It seems to be a common perception that feminism is all about women liberating women. Sure, I understand why many would see things from this perspective - especially given the name of the 'ism' and the frequent talk about breaking down the patriarchal structures of society (which the author of this blog also contribute to).
But there is a more contemporary way of understanding feminism; feminism is about closing the gender gap and hereby liberating both men and women. Feminism is also about men's rights and giving men access to the domains that traditionally have belonged to women. In that sense fathers rights, securing men the same parental rights as women, is also an important aspect of feminism.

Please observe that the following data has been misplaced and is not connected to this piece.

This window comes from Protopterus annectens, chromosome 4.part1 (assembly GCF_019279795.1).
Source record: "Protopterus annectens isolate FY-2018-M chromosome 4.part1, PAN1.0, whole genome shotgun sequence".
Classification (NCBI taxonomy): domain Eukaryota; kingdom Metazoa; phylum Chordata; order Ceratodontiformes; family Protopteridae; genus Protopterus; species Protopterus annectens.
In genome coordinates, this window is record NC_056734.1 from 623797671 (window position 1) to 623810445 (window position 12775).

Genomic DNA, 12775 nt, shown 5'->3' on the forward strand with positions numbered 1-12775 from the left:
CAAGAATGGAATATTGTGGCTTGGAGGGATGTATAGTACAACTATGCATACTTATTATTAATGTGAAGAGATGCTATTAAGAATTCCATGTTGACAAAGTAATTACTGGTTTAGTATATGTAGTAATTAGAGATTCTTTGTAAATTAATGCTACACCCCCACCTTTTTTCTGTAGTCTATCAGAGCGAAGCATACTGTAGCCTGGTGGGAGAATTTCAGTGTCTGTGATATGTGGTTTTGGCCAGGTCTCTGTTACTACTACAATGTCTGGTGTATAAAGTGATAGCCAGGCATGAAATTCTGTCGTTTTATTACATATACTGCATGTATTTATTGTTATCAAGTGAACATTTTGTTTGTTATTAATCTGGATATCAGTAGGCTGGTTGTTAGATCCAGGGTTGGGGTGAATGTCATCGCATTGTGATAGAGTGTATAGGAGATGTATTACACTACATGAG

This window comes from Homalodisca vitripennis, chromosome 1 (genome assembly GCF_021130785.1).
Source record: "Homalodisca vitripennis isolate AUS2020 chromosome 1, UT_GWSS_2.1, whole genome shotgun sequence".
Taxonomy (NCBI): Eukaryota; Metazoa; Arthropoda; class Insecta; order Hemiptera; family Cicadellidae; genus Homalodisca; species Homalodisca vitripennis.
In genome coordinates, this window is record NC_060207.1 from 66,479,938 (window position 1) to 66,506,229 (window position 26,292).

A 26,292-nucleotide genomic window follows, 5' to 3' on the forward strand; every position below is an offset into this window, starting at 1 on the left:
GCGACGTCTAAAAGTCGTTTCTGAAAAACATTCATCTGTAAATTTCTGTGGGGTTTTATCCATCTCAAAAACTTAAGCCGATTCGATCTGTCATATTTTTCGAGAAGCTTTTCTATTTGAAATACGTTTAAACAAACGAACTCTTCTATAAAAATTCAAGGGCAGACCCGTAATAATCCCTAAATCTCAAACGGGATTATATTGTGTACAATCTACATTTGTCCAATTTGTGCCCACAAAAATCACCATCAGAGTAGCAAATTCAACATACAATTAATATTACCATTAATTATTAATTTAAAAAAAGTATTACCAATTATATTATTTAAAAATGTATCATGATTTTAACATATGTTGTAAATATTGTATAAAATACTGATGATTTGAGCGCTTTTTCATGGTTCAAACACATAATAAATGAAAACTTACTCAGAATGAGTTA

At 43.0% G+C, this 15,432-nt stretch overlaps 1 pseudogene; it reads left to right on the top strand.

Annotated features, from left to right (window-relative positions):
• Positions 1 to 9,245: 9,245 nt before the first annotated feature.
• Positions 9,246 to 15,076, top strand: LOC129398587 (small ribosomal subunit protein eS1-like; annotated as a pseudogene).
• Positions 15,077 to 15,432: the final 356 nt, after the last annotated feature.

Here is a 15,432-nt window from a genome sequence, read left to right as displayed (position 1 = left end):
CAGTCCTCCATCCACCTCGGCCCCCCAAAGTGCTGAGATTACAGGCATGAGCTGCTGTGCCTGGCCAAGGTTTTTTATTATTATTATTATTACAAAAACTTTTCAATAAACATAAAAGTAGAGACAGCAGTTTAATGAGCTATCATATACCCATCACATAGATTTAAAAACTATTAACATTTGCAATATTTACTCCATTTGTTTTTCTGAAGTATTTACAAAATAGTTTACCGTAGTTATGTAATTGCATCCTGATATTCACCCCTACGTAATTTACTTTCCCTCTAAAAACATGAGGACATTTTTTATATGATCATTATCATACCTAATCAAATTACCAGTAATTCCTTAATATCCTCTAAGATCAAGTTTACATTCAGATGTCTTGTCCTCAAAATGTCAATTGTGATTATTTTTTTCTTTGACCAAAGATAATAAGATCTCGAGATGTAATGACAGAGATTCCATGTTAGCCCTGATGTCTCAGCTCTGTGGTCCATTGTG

Personally, my preferred way of understanding feminism is even broader; feminism is about liberation and equality. Not only in terms of gender but also in relation to ethnicity, social class and age. I agree very much with Swedish feminist Tiina Rosenberg when she sees feminism as a part of a 'new left' movement in Europe:
"My vision of the Feminist Initiative was to put an end to neo-liberal politics. Here, I thought, is a need for left-wing feminists who say - no! We have insight in how gender works in society, but also in other structures such as class, ethnicity, race, homofobia, and we need to stop neo-liberalism. Just look at Paris - the suburbs are burning." (Weekendavisen, 20-1-2006, my translation from Danish)